The Beginning Of The End?John Leiper - Head of Portfolio Management - 3rd April 2020
Yet despite all that, and as shown in the chart below, the S&P 500 remains in a long-term uptrend. This trend has existed, uninterrupted, for over 70 years having endured the 2007-2008 financial crisis and 1973-1974 oil shock.
This presents an opportunity to re-position the portfolios.
Large global events inevitably lead to change, and with change there will be winners and losers. The winner from the coronavirus thus far is China.
If the official numbers are to be believed (something questioned by US intelligence officials (Bloomberg), the number of cases and deaths in China remains extremely low. As a result, economic activity is returning to normal and Chinese assets are outperforming the rest of the world.
Why have Asian countries suffered less from the coronavirus?
This is a difficult question to answer. But three potential reasons stand out:
The first is superior policy implementation. Simply put, Asian countries are better suited to dealing with global pandemics than other regions because they have experienced more of them. Prior crises brought temperature monitoring devices to airports and governments monitored mobile phone data to reduce the spread of the virus.
The second reason is herd immunity. The Sars outbreak of 2003, to which many Asian populations were exposed, was caused by Sars-CoV. The current outbreak, COVID-19, is caused by Sars-CoV-2 and therefore Asian populations may have some degree of built-in immunity.
Thirdly, certain Asian hospitals appear better funded and more adequately prepared to handle the virus than other healthcare systems.
If Asian economies can ride out the coronavirus better than their western peers, then the fall in economic activity will be less severe and the recovery quicker.
What about the longer term?
Dramatic events bring dramatic change. The big question is how long it will take to beat the coronavirus. The longer it lasts, and the greater its impact on western countries relative to Asia, the greater the probability the coronavirus will act as a catalyst for the decline of the US and rise of China as the next hegemonic power.
This battle is already raging. It is why Donald Trump imposed sanctions on China and accused them of intellectual property theft.
The answer to this question comes down to economic power and currency. The US is the strongest economy in the world. As such it enjoys the “exorbitant privilege” of having the global reserve currency, the US dollar. This is a huge advantage to the US economy.
However, nothing lasts forever. The US took the mantle from the British in 1945, following the devastation of the second world war. Before that, it was the French, who dominated Europe from the early 1600s until the Battle of Waterloo in 1815.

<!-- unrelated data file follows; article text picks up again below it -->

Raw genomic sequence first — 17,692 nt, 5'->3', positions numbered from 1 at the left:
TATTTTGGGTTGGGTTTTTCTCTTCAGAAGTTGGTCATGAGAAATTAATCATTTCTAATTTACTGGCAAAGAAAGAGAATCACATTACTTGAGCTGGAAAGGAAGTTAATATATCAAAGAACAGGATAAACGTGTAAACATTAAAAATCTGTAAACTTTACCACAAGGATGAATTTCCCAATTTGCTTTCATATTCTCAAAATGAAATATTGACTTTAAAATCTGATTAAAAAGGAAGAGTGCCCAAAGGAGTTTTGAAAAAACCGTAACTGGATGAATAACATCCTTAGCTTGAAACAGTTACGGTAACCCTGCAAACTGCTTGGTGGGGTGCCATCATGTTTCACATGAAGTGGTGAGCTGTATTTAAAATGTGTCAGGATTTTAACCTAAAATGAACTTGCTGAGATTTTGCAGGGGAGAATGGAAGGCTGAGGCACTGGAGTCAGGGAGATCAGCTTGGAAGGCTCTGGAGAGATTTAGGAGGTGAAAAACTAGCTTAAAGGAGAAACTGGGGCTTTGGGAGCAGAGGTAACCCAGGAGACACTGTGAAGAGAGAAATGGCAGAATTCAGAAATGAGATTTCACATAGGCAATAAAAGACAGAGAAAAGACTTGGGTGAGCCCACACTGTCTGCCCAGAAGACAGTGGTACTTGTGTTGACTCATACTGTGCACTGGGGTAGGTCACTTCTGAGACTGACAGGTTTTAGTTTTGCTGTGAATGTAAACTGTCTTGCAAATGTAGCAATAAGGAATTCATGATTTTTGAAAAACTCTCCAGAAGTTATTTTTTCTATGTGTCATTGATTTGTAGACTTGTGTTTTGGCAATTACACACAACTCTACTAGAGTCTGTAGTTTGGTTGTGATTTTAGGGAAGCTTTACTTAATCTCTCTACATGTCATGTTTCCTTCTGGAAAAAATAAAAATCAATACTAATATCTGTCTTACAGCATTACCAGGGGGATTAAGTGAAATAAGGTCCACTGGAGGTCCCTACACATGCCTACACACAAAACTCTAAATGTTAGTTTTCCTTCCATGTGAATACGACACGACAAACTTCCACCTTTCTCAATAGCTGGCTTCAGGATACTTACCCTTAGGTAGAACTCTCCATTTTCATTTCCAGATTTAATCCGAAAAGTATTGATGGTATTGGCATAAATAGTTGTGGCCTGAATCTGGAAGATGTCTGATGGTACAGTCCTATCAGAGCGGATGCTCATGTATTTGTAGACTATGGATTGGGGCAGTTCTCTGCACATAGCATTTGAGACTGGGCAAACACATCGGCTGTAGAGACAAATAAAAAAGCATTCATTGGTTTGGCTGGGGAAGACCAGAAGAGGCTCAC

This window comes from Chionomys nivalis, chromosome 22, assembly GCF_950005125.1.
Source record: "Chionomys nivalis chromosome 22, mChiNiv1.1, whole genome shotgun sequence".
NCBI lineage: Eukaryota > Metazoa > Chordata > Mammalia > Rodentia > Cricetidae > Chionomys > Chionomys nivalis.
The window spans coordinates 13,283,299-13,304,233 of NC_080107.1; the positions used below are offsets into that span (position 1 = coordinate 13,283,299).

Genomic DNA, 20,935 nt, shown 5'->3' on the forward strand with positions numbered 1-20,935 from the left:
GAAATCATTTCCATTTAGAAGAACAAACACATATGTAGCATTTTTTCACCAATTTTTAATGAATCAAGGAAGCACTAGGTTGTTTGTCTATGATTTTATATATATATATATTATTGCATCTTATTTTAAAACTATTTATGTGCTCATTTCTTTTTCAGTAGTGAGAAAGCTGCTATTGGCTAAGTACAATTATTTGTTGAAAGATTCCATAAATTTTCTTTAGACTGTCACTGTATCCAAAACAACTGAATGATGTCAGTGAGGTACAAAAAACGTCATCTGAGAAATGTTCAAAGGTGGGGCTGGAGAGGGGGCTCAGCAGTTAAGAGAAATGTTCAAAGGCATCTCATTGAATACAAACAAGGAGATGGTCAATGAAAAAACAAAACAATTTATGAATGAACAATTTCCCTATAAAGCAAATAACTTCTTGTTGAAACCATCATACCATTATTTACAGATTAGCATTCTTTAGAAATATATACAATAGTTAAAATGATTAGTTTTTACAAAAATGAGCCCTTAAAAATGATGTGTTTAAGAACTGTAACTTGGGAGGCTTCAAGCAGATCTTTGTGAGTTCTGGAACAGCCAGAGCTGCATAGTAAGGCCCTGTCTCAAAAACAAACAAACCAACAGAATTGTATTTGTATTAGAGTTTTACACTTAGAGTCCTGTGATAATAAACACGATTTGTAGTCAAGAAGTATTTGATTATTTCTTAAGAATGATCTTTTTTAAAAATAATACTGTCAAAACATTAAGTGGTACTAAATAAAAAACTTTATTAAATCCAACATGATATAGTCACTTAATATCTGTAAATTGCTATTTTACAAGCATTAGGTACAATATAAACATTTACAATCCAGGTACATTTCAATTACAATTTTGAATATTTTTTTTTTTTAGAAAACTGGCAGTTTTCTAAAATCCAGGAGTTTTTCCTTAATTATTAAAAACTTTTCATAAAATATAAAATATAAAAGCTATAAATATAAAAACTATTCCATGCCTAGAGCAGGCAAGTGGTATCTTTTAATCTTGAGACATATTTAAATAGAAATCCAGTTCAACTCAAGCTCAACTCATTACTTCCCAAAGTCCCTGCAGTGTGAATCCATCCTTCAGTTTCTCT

China is next in line. The country has contributed the most to global economic growth since 2008 and in 2015 the International Monetary Fund named the Chinese yuan a global reserve currency. Further, a growing number of countries including China, Russia and the European Union are increasingly looking to move away from the US dollar: (CNBC)
The ultimate transition from the US to China probably remains a long way off. Since becoming President, Donald Trump has eschewed the foreign policy of prior Presidents and aggressively asserted a form of US nationalism. The immense monetary and fiscal fire power we saw last month will likely keep the US on top for the foreseeable future.
However, the “exorbitant privilege” the US enjoys from the global reserve currency has now morphed into an “exorbitant burden” as the Fed is forced to do all it can to support the global economy. This is shown in the chart below which shows the level of purchases under QE4, which now matches the financial crisis in 2008.
The US dollar is already overvalued. Since the 1960s the US dollar has moved in 17-year cycles, rising and falling in value relative to a basket of developed market peers. We are now at a point in the cycle where the currency is likely to depreciate over the coming years. This cyclical tendency will coincide with the afore-mentioned policy specifically designed to weaken the dollar. Given the correlation to US equities, this would signal an end to US equity outperformance as the rest of the world, led by China, catches-up.
This uncertainty has caused ruptures across financial markets. What is required, to break the deadlock, is clear visibility that the end is in sight.
With that in mind, the following interview, published Thursday evening, is very positive (skip to 5 minutes): Foxnews.com.
In the interview Stephen Smith, the founder of the Smith Center for Infectious Diseases and Urban Health claims to have made a breakthrough using hydroxychloroquine on infected patients.
In his words, “I think this is the beginning of the end”.
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